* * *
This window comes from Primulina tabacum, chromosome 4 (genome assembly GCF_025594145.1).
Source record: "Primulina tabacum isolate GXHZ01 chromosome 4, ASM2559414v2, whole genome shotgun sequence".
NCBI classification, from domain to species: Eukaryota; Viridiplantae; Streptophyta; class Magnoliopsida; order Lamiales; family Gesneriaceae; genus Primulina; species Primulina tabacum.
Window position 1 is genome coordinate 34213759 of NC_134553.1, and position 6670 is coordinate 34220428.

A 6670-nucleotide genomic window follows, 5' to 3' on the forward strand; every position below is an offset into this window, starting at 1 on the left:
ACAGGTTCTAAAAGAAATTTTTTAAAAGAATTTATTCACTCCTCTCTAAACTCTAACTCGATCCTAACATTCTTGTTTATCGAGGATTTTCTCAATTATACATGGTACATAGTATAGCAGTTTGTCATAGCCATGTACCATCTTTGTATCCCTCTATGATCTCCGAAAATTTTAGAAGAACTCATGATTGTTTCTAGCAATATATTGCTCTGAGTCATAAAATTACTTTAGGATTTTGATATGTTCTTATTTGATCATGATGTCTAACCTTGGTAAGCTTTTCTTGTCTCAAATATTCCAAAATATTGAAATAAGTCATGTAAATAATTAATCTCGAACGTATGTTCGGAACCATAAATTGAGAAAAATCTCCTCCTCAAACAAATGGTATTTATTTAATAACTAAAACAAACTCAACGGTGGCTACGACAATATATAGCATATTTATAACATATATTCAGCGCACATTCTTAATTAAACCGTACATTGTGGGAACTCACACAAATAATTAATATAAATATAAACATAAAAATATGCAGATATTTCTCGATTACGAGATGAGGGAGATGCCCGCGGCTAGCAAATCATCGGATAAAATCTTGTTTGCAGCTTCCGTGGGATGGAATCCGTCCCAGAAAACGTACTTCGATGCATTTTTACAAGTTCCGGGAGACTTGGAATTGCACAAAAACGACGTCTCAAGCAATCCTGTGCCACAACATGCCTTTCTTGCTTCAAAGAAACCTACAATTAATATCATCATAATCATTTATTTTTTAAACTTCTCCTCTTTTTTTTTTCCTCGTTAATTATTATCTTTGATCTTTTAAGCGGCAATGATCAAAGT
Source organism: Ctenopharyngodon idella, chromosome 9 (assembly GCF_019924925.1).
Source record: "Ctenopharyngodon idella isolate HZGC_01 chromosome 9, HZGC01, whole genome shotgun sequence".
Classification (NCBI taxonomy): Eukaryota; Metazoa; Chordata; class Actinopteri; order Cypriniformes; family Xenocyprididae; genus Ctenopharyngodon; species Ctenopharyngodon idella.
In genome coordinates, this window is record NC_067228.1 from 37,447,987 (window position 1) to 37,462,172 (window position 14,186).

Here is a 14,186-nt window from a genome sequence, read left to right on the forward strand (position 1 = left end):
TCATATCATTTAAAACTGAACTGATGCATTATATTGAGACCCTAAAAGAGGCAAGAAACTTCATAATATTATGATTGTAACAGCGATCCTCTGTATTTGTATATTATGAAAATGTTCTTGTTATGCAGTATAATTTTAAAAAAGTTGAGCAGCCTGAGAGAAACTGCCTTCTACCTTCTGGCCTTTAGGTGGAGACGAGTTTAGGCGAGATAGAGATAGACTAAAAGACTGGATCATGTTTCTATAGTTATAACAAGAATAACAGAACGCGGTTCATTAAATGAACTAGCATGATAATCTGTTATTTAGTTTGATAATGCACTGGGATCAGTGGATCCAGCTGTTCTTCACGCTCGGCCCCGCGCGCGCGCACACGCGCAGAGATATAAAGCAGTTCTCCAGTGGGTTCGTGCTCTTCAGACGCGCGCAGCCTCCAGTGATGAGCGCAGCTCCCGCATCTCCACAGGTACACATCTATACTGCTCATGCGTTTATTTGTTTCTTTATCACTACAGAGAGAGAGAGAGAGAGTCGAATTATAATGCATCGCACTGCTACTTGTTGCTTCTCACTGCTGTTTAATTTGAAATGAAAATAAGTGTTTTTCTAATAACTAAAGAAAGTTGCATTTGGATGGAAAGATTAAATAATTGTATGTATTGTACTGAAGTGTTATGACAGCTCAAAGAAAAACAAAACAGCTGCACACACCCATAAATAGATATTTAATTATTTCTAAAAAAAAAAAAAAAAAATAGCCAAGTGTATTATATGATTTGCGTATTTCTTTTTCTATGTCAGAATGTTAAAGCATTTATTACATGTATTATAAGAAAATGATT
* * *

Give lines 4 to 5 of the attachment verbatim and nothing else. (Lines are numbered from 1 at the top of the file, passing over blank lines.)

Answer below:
Window position 1 is genome coordinate 34213759 of NC_134553.1, and position 6670 is coordinate 34220428.

A 6670-nucleotide genomic window follows, 5' to 3' on the forward strand; every position below is an offset into this window, starting at 1 on the left: